Eventually, I want to get plantation shutters. I am waiting to collect money like my grandfather did pennies dated before 1920.

It is peaceful this morning. My hair is tied in a pony tail on top of my head. Grams climbs my pillow, then bats at my pony tail with her paw. I wonder if cats know when a person smiles. I smile.

Writing from bed is better than trying on new blouses, better then buying caramel apples. My bed is no longer my prison. I’m no longer driven by depression and psychosis, unable to put my feet on the floor, wishing for death.

I have a lunch date. My friend likes to talk about books, writing, and recovery. I am able to have conversations on all these subjects. I dine with grace. The red velvet cheesecake is amazing.

Today is June 23, 2015. I am alive and well.

So I need to respond to my own blog from the 22nd. When I said Grams pesters me I also needed to say that I love that she does. I love giving her my full attention and how it feels when she lays on  me. Pester away, I think!

I am including a poem. My poetry hardly ever goes over big, but I keep trying.

The Mercedes Parked at the Curb

Write a line with today in it–today I woke late. Still, the morning didn’t run away in leopard slippers. I was able to bend my body in prayer and ask God to relieve me from self. Self keeps my mind  tethered. In order to truly know God, I have to be out of my mind.

Outside, the leaves catch cool air after they sneeze, then land on the ground leaving me to carry them inside.

Bottom of my shoe, bottom of my soul, a messy expanse of leaves laden with dirty veins. They travel into 900 square feet of wood and tile, couches that lounge lazily, lights that have yet to wake, a kitchen counter read for slaughter—I lost the cutting board months ago.

I take the ready to go broom. I see another fall through.

God has been with me since day one. Infants cry, infants smile, their first shoes are bronzed to live eternally.

How many people have I embraced since Fall? How many have I left above the rug to point North, to sit with cornflakes and 2% milk.

God understands me. Sometimes, words are really not what they’re hyped up to be. To be.

Today I wrote of yesterday. Mother died some yesteryear.

Today is June 22, 2015. I am alive and well.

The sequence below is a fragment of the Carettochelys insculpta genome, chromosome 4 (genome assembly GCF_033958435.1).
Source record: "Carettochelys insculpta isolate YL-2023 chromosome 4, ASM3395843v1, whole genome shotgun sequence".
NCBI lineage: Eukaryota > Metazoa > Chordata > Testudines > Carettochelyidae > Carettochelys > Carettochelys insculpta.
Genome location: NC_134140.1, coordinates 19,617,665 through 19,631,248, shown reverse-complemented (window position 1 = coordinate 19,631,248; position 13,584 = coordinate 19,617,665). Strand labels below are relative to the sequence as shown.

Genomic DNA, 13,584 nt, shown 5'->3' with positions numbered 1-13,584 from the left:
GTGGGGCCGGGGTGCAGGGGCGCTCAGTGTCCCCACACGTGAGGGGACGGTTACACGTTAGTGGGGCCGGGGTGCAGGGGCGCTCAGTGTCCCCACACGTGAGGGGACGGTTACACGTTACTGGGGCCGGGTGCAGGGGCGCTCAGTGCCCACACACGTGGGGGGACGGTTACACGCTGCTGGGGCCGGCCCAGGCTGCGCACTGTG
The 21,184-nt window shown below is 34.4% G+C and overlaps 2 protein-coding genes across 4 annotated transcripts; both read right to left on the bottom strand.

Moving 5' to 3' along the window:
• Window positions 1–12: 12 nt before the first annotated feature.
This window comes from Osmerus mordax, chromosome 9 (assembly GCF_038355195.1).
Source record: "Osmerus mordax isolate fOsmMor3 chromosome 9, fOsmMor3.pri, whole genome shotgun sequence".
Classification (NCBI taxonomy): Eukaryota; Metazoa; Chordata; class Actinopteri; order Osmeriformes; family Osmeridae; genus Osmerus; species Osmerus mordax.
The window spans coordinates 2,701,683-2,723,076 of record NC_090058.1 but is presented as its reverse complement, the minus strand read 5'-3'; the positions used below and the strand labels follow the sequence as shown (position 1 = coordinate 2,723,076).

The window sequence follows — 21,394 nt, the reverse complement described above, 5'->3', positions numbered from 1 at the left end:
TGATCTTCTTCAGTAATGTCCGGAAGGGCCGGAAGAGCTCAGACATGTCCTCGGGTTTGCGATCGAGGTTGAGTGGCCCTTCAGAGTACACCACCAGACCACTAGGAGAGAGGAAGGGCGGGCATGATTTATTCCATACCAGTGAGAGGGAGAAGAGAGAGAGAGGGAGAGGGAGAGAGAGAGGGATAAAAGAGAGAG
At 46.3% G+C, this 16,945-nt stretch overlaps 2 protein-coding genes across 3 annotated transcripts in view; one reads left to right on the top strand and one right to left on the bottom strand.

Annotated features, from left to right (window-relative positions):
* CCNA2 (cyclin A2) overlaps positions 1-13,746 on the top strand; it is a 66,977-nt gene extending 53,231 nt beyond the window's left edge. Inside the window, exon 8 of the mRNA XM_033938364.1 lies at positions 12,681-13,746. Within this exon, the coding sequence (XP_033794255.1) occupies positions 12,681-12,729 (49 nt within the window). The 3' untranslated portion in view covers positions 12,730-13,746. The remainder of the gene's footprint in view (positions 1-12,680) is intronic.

I am an alcoholic. My natural state is one of drunkenness, yet I’m sober 21 years. I have schizophrenia. My natural state is one of psychosis, yet I’ve been hospital free for eight years. How do these miracles happen? I allow a spiritual God in my life and take right action.

God is everywhere outside and in our personhood. I can know myself deeply and get beyond self. Self is connected to all. Self is connected to God. The more aware I am, the stronger my source of instinct and intuition. Think of the notes of a symphony. Think of trees and leaves.

God will not do for me what I can do for myself, but God will do for me what I can’t. God lifted me from my natural states of being. Today I live a joyous life.

I’ve heard it said that I need not apologize for my God. I hope that you who follow my blog aren’t put off by my faith and belief in divine intervention. The artist William Blake called what he believed in as cosmic imagination. I like this. I am free to contemplate a life filled with cosmic imagination. With this contemplation comes a belief that I call shall not want. Eventually, I get to this point.

I want a house with a fenced in yard and doggie door complete with dogs. I wish I could follow my ex and spend time with his grandchildren. They call me Auntie Kristina. I hope they don’t forget me.

My desire for things may not pass, but I will acknowledge today that I want for nothing. I have everything I need today to have a joyous life filled with purpose and meaning.